Measuring Social Learning in Participatory Approaches to Natural Resource Management

Merel Van der Wal, Joop De Kraker, Astrid Offermans, Carolien Kroeze, Paul A. Kirschner, Martin Van Ittersum

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    The role of social learning as a governance mechanism in natural resource management has been frequently highlighted, but progress in finding evidence for this role and gaining insight into the conditions that promote it are hampered by the lack of operational definitions of social learning and practical methods to measure it. In this article, we present a simple and flexible method to measure social learning, whether it has occurred and to what extent, among stakeholders in natural resource management. The method yields measurements of social learning that are visual, quantitative and qualitative. First, we elaborate our definition of social learning as a convergence of perspectives and outline how stakeholder perspectives in natural resource management can be described with Cultural Theory. Next, we provide a generic description of the method, followed by two examples illustrating its application to the domains of water and land management. Finally, we discuss relative strengths and weaknesses of the method and how it could be applied to improve our understanding of factors that contribute to social learning.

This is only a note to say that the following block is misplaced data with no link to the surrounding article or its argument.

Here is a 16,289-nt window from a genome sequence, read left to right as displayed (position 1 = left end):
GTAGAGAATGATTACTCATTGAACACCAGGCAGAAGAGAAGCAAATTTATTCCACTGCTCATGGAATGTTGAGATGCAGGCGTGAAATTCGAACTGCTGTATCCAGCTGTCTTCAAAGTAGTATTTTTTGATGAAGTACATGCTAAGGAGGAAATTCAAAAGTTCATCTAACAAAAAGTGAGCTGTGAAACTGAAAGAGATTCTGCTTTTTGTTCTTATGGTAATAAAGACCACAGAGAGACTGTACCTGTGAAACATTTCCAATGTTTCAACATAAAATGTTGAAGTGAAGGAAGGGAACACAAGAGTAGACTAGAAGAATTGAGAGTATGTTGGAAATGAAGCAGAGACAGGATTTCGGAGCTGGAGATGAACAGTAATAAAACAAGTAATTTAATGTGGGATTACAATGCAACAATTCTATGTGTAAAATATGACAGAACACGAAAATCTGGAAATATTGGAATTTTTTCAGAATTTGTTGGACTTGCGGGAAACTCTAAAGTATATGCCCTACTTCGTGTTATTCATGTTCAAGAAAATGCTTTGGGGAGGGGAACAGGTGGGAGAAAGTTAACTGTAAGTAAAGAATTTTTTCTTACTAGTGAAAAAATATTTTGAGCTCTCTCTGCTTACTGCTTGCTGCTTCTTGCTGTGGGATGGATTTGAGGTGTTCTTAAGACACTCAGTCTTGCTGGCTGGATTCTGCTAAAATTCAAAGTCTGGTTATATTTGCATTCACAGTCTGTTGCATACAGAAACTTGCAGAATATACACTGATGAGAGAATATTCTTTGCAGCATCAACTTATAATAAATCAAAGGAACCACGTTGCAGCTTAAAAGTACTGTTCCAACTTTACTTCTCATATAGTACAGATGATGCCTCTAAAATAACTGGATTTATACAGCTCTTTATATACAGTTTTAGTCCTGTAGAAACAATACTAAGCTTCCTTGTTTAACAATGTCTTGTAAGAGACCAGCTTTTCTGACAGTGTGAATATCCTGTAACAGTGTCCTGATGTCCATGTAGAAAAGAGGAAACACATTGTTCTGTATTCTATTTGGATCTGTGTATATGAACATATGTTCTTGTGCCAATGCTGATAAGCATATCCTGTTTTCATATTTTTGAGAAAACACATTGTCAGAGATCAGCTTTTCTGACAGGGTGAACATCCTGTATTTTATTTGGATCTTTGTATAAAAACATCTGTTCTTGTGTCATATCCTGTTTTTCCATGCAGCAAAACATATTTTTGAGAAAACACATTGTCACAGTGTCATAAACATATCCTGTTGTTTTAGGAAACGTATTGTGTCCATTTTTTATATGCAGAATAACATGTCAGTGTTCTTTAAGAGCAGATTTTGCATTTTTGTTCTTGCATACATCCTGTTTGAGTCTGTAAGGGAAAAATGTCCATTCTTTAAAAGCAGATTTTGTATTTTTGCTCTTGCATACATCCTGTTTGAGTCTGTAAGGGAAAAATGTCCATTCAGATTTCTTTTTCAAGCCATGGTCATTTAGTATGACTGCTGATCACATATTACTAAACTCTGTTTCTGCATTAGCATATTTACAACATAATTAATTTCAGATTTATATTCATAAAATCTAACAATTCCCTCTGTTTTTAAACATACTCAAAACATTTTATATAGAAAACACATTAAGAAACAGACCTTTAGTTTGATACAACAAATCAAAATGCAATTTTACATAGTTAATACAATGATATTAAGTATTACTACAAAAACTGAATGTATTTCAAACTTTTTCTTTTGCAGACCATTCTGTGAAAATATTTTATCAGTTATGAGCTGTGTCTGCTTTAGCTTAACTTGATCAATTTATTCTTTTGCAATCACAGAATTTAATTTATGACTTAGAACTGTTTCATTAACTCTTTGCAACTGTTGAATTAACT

Original languageEnglish
    Pages (from-to)1-15
    Number of pages15
    JournalEnvironmental Policy and Governance
    Issue number1
    Early online date20 Nov 2013
    Publication statusPublished - 21 Feb 2014


    • social learning
    • Cultural Theory
    • natural resource management
    • climate change
    • adaptation


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